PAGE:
I heard Bruce Perry, a very important brain researcher in this country, a few years ago at UNM, and he mentioned that when we smile at somebody, say hello, shake their hand, make eye contact, there’s a positive response to the connection that goes on inside us. Our heart rate slows. Our blood pressure drops. A tiny spurt of growth hormone is injected into the bloodstream. We feel better and experience a heightened sense of self-worth. Relationship is good for us biologically. They know also that infants attached securely, primarily through brief episodes of eye contact with parents and other caregivers while they’re being soothed, changed, fed and played with, the infant brain takes in the parent through the eyes and feels taken in, as well, through the eye contact. They feel connected to mom and dad, and valued, and loved, and cared for and safe. And that’s where the security comes from, you see. So this feeling of connectedness gives them the security that they need to face the challenges of baby life and life throughout the lifespan. For example, I was reading some research recently about post-traumatic stress disorder. Social scientists have been wondering for years now why some people are susceptible to PTSD when under trauma and others seem to suffer less or no symptoms at all. As we learn more about how the brain works, as we study trauma more, we starting to see that the ones who are resistant to PTSD symptoms tend to be those people who had secure attachments in infancy.

What else can we learn from attachment theory? Well, as Christians, we might ask that question – what can we learn from it? Well, I think what we’re looking at in attachment theory is the mechanics, so to speak, or the particulars of how God designed us, so that He can draw us into relationship with Him. We had to be relational beings, otherwise we wouldn’t to relationship, right? Once we see how He has made us and what we respond to, then we can extrapolate that knowledge to our own parenting to work in harmony with God’s plan, instead of against it. We know for a fact, out of the Bible, that God is drawing us into relationship, rather than hurting us or forcing us. We can look at what science has discovered, and we see how God made us and what draws us, then.

Let’s look at this. This is sort of an off-shoot from attachment theory. There’s the baby in the crib. You know, it won’t be long before that baby has a need, right? They do. They need a lot of stuff. Then, the baby cries, because it has a need. Why do babies cry? Well, because they’re worried about something. They need something. They don’t get time either, so it’s got to happen right now, or they’re unhappy. They’re not very patient. What happens after that? Well, the adults respond, don’t they? They take care of the baby. They change it. They feed it. They cuddle it. They play with it. They do what parents do. And the result of that is, that the baby’s need is satisfied. So it feels safe, secure, a sense of well-being – you know, all is well. The baby is emotionally regulated again.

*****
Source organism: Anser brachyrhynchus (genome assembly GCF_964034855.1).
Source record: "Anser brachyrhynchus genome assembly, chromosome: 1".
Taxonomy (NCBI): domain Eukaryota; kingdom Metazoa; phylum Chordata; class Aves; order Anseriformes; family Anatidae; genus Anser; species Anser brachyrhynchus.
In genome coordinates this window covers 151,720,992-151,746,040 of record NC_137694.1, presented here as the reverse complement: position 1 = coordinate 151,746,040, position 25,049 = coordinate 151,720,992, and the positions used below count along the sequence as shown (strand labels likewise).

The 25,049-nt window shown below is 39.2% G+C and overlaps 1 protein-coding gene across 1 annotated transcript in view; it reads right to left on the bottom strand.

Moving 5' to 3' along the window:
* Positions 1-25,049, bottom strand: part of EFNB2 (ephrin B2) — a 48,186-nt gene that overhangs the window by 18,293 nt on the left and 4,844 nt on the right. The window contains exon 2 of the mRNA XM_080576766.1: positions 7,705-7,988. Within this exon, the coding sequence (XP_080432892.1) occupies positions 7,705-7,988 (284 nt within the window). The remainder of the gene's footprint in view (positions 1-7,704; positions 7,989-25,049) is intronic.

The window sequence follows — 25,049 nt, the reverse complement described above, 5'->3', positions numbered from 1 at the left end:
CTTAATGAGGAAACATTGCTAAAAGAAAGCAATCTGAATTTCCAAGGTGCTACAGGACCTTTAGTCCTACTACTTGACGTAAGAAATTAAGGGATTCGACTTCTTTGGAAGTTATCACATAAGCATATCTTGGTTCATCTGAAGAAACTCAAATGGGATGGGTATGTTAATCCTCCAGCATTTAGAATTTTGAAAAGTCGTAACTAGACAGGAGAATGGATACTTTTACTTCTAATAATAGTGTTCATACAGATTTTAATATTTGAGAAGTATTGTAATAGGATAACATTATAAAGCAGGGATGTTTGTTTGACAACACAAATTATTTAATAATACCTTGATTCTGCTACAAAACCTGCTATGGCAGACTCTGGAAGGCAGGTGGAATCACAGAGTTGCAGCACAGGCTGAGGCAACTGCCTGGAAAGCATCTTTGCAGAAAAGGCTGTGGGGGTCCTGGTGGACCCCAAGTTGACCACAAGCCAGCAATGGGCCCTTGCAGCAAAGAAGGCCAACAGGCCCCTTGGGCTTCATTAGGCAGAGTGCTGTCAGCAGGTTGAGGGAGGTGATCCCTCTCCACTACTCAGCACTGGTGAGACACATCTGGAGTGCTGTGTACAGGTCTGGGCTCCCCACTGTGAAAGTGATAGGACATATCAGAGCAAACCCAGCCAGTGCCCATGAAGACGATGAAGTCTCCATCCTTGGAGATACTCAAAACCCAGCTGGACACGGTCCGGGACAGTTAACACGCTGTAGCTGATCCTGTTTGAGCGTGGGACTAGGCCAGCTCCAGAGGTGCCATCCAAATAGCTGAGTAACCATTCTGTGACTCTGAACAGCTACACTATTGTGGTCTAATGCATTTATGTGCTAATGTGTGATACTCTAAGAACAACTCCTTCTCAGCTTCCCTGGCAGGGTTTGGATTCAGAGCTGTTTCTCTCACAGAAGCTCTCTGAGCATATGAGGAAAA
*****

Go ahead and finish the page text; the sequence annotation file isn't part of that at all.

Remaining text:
You know, when a mom picks up the baby and starts cuddling it and it starts calming down, it looks like she’s soothing it, but actually what’s happening there is she’s meeting the baby’s need, and the baby’s self-regulating mechanism is now taking over and the baby is calming itself. Babies learn to do that in the first year of their life. If they miss out on that, they’re going to have emotional problems for a long time after that. Have you ever met people, as adults, who have trouble controlling their emotions? That’s where it comes from. Also, the baby’s brain is integrated. When people are in a state of emotional dysregulation – we could call it – a lot of the blood is drained out of the top part of their brain and it’s down in the center, where emotions are created. So there’s a lack of integration in the brain. But when we’re hitting on all four cylinders and our brain is completely integrated, that’s what it looks like in a baby. They’re happy. They’re relaxed. Everything is working. It’s good. That’s how we like to see them, but we have to do something to cause that to happen in them.

So, how many times do you think that happens in the first year of a baby’s life? Baby has a need, baby cries, parents respond, baby has a need satisfied. Thousands in the first year, right? Absolutely. So this is how babies learn to trust – they learn how to feel secure – when their needs are met repeatedly – over and over again. Now, no parent can do that perfectly, but we just go with what Winnicott said – the great therapist – who talked about the good enough parent. Babies are resilient. They can withstand some stuff, but they need this a lot more than the opposite of it.

So, when the baby is in the crib, it learns, “I’m safe. I’m understood. When I ask, I’ll receive. When in trouble, I’ll be rescued. I am loved and I am good.” Now that’s not good in an arrogant way, because babies don’t have arrogance. It’s good as in “I feel good.” It’s good as when God said, “It is very good,” after He created Adam and Eve – there’s a baby in its natural state. Everything is okay.